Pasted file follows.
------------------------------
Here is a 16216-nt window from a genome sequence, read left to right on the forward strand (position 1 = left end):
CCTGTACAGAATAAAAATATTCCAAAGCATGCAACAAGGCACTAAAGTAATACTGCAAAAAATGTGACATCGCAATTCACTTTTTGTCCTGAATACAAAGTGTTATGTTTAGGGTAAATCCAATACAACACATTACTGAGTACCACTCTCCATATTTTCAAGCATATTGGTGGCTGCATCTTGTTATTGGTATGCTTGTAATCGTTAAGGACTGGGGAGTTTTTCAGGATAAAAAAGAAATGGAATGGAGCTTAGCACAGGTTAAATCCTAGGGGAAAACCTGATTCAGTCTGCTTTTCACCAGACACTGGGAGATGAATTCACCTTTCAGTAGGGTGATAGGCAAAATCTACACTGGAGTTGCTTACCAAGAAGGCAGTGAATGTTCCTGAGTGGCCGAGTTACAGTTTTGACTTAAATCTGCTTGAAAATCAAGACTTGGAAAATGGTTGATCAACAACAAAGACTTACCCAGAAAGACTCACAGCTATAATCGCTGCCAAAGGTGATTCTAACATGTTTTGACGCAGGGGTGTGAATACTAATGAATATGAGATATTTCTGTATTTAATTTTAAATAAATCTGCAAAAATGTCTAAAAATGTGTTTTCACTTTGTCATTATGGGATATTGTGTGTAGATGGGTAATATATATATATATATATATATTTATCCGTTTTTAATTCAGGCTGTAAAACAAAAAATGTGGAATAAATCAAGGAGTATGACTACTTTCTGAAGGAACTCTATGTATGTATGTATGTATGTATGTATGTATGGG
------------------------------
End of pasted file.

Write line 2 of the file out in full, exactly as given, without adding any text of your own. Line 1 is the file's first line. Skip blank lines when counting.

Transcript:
CCTGTACAGAATAAAAATATTCCAAAGCATGCAACAAGGCACTAAAGTAATACTGCAAAAAATGTGACATCGCAATTCACTTTTTGTCCTGAATACAAAGTGTTATGTTTAGGGTAAATCCAATACAACACATTACTGAGTACCACTCTCCATATTTTCAAGCATATTGGTGGCTGCATCTTGTTATTGGTATGCTTGTAATCGTTAAGGACTGGGGAGTTTTTCAGGATAAAAAAGAAATGGAATGGAGCTTAGCACAGGTTAAATCCTAGGGGAAAACCTGATTCAGTCTGCTTTTCACCAGACACTGGGAGATGAATTCACCTTTCAGTAGGGTGATAGGCAAAATCTACACTGGAGTTGCTTACCAAGAAGGCAGTGAATGTTCCTGAGTGGCCGAGTTACAGTTTTGACTTAAATCTGCTTGAAAATCAAGACTTGGAAAATGGTTGATCAACAACAAAGACTTACCCAGAAAGACTCACAGCTATAATCGCTGCCAAAGGTGATTCTAACATGTTTTGACGCAGGGGTGTGAATACTAATGAATATGAGATATTTCTGTATTTAATTTTAAATAAATCTGCAAAAATGTCTAAAAATGTGTTTTCACTTTGTCATTATGGGATATTGTGTGTAGATGGGTAATATATATATATATATATATATTTATCCGTTTTTAATTCAGGCTGTAAAACAAAAAATGTGGAATAAATCAAGGAGTATGACTACTTTCTGAAGGAACTCTATGTATGTATGTATGTATGTATGTATGTATGGG